Another guest post by Alex Knoll reporting from the German Genetics Society Meeting in Cologne.
Just after lunch the next decision: Neurogenetics or Evolution? Here I went with the topic that is less far from my field, and attended the evolution session. Welcome to the modern times, because next generation sequencing and high throughput are the way to go!
These were the methods of choice for Julia Zeitlinger from the Stowers Institute for Medical Research in Kansas City to compare transcription factor binding sites between several Drosophila species. This goes back to the question, which process contributes more to evolution: mutations in the protein-coding parts of genes, or the sequences needed for the transcriptional regulation of these genes, the so-called cis-regulatory elements. There is evidence in some organisms of a high turnover of transcription factor binding sites, and Julia Zeitlinger wanted to compare these in the genus Drosophila. This was done with chromatin immunoprecipitation approaches, where you analyze the sequence of DNA fragments to which a target protein like a transcription factor is bound. Earlier, this was followed by hybidisation of microarrays (ChIP-chip), today these DNA fragments can be directly sequenced with next generation methods (ChIP-seq). They chose the dorso-ventral patterning in the Drosophila embryo as a model system, with transcription factors like Twist that are well studied, and that have conserved binding sites. Surprisingly, they found that Twist binds to about 8 times more positions than were expected; sometimes Twist bound at more than one position at target genes.
Across Drosophila species the binding sites of Twist were very similar, especially near transcriptional start sites the positions are mostly conserved. Although movements of binding sites exist, they are rare. So it seems that there is evolutionary pressure to maintain the sites.
Also about the evolutionary contributions of cis-regulatory regions was the talk by Diethard Tautz from the Max Planck Institute for Evolutionary Biology in Plants, Germany. But he addressed them with population genetics of wild house mouse strains. With microarray and qPCR experiments, his lab was able to find that the majority of genes they looked at follow a neutral evolution. When this is not the case, most of those genes show only tissue-specific changes in expression, which points to cis-regulatory elements.
They also found a newly evolved gene in the mouse: In a region that is completely free of annotated transcripts in other mammals, one transcript can be found in the mouse. Poldi, as it is called, is expressed in the mouse testis and encodes a non-protein coding RNA. They were able to follow its birth in the genus Mus, where it appeared about 2.5 million years ago by changes in promoter regions. And although Poldi appeared relatively recently, it plays a role in the mouse. A knockout results in mice with reduced sperm motility and smaller testis, because several chromatin-regulating proteins show different expression levels in the absence of Poldi.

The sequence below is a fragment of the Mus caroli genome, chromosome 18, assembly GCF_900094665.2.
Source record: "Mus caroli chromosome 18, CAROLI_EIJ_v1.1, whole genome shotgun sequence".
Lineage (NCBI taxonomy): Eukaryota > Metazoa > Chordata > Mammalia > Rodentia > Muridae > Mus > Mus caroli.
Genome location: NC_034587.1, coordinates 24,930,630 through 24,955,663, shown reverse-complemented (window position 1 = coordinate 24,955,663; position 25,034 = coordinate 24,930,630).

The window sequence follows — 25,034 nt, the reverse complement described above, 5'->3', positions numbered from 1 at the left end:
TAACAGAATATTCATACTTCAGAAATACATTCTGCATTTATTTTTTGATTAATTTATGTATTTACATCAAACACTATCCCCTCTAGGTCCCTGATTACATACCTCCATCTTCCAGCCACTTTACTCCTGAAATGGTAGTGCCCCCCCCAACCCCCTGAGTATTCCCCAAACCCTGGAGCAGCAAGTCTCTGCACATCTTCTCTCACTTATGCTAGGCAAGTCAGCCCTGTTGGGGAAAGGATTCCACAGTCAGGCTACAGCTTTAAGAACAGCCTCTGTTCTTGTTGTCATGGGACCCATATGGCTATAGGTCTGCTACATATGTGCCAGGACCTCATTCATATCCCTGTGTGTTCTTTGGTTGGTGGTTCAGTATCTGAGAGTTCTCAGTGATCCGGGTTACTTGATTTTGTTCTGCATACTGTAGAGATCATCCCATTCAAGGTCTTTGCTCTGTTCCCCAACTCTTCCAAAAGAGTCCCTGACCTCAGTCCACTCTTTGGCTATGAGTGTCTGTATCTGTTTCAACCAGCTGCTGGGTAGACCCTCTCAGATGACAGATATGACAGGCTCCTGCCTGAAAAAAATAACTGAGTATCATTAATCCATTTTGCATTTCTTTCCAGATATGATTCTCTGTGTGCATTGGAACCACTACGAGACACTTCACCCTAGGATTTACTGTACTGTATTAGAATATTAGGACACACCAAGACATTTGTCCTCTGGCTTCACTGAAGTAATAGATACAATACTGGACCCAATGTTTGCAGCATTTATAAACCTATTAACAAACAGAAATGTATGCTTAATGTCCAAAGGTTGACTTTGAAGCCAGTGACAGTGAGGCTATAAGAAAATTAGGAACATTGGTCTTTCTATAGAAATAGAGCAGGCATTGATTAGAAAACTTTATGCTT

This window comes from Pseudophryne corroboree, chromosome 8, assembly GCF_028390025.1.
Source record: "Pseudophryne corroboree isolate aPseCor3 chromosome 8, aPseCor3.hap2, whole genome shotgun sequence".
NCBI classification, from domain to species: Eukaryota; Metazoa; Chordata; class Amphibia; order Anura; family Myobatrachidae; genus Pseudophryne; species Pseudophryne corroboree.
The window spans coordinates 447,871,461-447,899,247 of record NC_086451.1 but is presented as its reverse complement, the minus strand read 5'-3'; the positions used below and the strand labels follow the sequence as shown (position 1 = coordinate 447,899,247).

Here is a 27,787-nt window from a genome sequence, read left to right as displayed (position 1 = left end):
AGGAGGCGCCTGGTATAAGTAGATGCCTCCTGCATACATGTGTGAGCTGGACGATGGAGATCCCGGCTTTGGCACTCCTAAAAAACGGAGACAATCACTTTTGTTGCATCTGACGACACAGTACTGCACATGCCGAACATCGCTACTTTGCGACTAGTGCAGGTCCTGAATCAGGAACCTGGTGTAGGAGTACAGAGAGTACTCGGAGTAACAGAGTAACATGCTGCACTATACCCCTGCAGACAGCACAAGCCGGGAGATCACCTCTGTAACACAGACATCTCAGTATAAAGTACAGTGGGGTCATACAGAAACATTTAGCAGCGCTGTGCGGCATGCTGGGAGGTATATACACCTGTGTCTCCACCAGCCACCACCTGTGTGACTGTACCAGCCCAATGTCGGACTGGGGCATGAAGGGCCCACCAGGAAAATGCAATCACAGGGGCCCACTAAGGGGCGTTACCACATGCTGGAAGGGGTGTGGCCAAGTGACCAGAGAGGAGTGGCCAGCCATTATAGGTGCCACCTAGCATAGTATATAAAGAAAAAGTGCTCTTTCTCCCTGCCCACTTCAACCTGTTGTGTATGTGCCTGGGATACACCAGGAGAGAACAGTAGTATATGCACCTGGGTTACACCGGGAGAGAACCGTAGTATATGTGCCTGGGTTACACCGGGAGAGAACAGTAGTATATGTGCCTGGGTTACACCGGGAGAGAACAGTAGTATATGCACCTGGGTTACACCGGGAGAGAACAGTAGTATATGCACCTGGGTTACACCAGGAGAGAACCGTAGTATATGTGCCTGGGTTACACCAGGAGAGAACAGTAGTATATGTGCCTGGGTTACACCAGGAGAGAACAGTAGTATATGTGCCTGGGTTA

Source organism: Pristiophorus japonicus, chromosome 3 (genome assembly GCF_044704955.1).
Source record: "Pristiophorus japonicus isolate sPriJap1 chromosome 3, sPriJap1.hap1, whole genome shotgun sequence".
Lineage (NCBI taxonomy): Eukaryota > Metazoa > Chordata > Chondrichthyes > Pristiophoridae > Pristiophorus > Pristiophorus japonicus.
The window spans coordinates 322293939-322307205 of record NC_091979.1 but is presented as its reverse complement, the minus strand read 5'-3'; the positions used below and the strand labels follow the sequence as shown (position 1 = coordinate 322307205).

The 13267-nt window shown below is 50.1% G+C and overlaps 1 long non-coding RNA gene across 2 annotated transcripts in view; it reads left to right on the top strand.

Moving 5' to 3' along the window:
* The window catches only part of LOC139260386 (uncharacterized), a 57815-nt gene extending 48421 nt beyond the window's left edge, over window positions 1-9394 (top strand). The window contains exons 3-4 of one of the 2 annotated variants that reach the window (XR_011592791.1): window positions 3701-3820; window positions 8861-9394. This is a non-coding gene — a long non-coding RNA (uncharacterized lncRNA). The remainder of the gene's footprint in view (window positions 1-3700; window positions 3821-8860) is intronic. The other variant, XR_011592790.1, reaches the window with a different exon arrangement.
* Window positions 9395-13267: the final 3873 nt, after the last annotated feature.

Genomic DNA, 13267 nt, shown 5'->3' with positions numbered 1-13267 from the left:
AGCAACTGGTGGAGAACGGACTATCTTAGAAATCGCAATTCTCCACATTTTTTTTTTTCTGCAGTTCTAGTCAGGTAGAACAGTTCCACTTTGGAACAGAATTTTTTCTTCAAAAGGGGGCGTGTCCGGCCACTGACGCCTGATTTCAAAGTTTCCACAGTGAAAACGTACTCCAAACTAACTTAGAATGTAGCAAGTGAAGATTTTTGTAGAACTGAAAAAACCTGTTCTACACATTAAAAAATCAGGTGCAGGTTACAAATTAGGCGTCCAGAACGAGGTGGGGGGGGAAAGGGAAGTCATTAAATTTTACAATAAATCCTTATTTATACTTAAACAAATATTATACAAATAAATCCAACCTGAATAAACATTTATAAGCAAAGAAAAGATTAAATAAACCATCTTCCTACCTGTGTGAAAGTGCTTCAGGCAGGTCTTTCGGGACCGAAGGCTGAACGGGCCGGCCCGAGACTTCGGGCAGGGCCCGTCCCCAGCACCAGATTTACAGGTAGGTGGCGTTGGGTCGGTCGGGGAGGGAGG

Now on to some computational biology by Andrew Hufton from the Max Planck Institute for Molecular Genetics in Berlin. He analyzed a special kind of cis-regulatory elements: the so-called conserved non-coding elements (CNEs), that don't show much chance even over great evolutionary distances. Why do they exist? There are two competing hypotheses; either the CNEs repress genome rearrangements, or they promote the retention of duplicate genes nearby. To test both hypotheses, Andrew Hufton identified so-called phylogenetically conserved non-coding elements. These are elements associated with gene families and are not biased for one of the hypotheses. With experiments in zebrafish, he found that most of the PCNEs are enhancers, sequences involved in the regulation of gene expression.
Concerning the two competing hypotheses, he found a strong association between PCNE and synteny conservation – the first hypothesis: the PCNEs are enriched around genes with an ancient gene order. For the retention of duplicated genes, he showed us an alternative model.
In the last short talk of this session, Stephan Greiner told us about a plant with a strange inheritance. At the Max Planck Institute for Molecular Plant Physiology at Potsdam-Golm in Germany, he is working on the Evening Primrose Oenothera. It combines some very interesting genetic features like easy crossings between species, fertility of the resulting hybrids, biparental transmission of chloroplasts (that are usually inherited maternally) and something very strange called permanent-translocation heterozygosity: The chromosomes of Oenothera easily break at the centromeres, so that translocations of chromosome arms happen. This leads to rings or chains of chromosomes during meiosis that suppress homologous recombination and the intermixing of haploid chromosomes. In the end, there are a handful of stable genomes that a transmitted stably, and a hybrid plant with a combination of two of these genomes will always have hybrid offspring.
Add in the possibility to exchange one of several different chloroplast genomes in only two generations, and you will be able to generate compatibility charts of nuclear and chloroplast genomes, where lethal combinations and less severe phenotypes occur. Taken one step further, it is possible to identify speciation genes in the chloroplast genome.
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